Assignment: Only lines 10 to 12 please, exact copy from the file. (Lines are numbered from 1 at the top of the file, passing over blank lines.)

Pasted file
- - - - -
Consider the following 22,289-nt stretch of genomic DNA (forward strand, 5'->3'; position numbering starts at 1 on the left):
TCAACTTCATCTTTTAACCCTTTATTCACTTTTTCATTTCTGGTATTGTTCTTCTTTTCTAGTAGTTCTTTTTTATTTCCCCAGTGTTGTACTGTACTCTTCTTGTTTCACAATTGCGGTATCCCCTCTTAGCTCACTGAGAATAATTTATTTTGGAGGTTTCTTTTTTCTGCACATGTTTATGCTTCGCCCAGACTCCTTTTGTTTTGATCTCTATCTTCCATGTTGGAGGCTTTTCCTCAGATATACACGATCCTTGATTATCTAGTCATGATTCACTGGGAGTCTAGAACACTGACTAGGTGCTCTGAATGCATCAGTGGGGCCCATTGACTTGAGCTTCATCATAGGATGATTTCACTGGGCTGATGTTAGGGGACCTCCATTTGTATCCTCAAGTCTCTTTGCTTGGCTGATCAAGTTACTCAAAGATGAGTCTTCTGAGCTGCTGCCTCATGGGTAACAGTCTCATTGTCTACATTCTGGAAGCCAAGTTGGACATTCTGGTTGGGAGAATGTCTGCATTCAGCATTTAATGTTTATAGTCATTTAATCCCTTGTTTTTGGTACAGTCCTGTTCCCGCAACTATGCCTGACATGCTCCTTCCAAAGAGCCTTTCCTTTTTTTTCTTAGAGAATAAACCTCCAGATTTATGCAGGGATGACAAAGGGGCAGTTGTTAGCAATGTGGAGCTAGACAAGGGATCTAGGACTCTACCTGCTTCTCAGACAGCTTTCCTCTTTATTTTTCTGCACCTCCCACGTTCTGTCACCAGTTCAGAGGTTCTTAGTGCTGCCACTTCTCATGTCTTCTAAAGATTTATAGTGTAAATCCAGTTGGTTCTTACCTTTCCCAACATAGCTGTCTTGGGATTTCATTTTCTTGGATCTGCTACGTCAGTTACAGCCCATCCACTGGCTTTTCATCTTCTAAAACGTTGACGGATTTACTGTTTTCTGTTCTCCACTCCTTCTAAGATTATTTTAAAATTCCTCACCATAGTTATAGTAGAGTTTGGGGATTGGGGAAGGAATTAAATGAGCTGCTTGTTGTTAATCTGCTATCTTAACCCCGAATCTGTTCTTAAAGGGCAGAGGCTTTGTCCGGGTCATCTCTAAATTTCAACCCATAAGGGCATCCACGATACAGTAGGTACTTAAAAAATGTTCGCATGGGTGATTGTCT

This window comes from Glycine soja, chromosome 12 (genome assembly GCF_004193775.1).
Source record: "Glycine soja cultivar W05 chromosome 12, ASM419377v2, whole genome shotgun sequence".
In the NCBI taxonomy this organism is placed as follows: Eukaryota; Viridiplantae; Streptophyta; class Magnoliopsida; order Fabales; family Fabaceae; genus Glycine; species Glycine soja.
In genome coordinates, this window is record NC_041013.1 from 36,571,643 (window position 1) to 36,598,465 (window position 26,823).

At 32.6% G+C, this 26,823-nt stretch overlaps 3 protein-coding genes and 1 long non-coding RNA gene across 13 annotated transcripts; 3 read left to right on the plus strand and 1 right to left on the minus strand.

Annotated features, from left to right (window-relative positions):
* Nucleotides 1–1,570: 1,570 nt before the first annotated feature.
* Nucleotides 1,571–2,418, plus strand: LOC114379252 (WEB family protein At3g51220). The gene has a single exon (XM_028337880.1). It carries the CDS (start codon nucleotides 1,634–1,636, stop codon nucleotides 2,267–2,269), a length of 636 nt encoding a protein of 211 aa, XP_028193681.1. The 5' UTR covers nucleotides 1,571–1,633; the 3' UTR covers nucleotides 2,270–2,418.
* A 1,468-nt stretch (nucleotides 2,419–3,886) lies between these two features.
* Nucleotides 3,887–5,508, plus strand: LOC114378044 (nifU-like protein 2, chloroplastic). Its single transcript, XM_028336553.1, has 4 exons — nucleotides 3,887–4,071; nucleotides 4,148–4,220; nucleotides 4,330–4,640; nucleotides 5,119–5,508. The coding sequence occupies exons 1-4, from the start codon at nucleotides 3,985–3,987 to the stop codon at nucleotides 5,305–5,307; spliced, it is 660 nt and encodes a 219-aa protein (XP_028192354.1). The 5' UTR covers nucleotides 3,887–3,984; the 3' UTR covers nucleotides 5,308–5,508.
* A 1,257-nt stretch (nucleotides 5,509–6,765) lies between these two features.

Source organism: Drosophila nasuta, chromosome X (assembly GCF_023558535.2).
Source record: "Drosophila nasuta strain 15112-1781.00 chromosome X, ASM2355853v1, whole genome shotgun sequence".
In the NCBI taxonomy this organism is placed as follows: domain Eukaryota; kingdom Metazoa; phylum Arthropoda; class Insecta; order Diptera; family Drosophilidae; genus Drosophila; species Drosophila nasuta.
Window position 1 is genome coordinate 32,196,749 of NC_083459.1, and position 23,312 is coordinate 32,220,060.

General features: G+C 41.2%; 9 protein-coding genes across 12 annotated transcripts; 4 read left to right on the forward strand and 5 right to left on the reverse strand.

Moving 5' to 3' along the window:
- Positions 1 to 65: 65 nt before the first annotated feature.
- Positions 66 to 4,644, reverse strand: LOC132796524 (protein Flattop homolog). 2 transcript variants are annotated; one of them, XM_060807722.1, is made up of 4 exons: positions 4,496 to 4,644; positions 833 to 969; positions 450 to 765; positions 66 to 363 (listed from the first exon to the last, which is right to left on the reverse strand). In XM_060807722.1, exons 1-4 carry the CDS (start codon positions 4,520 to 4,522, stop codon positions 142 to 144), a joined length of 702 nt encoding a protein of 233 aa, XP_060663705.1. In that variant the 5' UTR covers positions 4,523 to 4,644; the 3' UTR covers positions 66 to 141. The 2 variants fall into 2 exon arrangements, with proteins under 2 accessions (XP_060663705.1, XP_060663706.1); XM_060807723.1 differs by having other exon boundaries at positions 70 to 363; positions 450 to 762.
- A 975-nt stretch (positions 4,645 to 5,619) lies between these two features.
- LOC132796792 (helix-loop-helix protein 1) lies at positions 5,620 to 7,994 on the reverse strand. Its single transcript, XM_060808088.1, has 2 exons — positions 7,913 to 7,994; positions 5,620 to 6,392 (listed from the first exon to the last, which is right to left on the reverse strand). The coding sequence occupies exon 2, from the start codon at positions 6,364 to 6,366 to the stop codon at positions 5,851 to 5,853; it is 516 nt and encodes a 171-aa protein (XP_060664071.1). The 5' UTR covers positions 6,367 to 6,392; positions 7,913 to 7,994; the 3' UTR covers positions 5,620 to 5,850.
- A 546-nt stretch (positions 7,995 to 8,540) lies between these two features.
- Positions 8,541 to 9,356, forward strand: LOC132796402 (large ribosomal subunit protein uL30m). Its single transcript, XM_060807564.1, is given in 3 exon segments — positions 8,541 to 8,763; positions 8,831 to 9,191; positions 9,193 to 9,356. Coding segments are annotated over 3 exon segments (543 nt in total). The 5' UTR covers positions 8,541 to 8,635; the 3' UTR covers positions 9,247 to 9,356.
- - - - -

* Nucleotides 1,571–2,418, plus strand: LOC114379252 (WEB family protein At3g51220). The gene has a single exon (XM_028337880.1). It carries the CDS (start codon nucleotides 1,634–1,636, stop codon nucleotides 2,267–2,269), a length of 636 nt encoding a protein of 211 aa, XP_028193681.1. The 5' UTR covers nucleotides 1,571–1,633; the 3' UTR covers nucleotides 2,270–2,418.
* A 1,468-nt stretch (nucleotides 2,419–3,886) lies between these two features.
* Nucleotides 3,887–5,508, plus strand: LOC114378044 (nifU-like protein 2, chloroplastic). Its single transcript, XM_028336553.1, has 4 exons — nucleotides 3,887–4,071; nucleotides 4,148–4,220; nucleotides 4,330–4,640; nucleotides 5,119–5,508. The coding sequence occupies exons 1-4, from the start codon at nucleotides 3,985–3,987 to the stop codon at nucleotides 5,305–5,307; spliced, it is 660 nt and encodes a 219-aa protein (XP_028192354.1). The 5' UTR covers nucleotides 3,887–3,984; the 3' UTR covers nucleotides 5,308–5,508.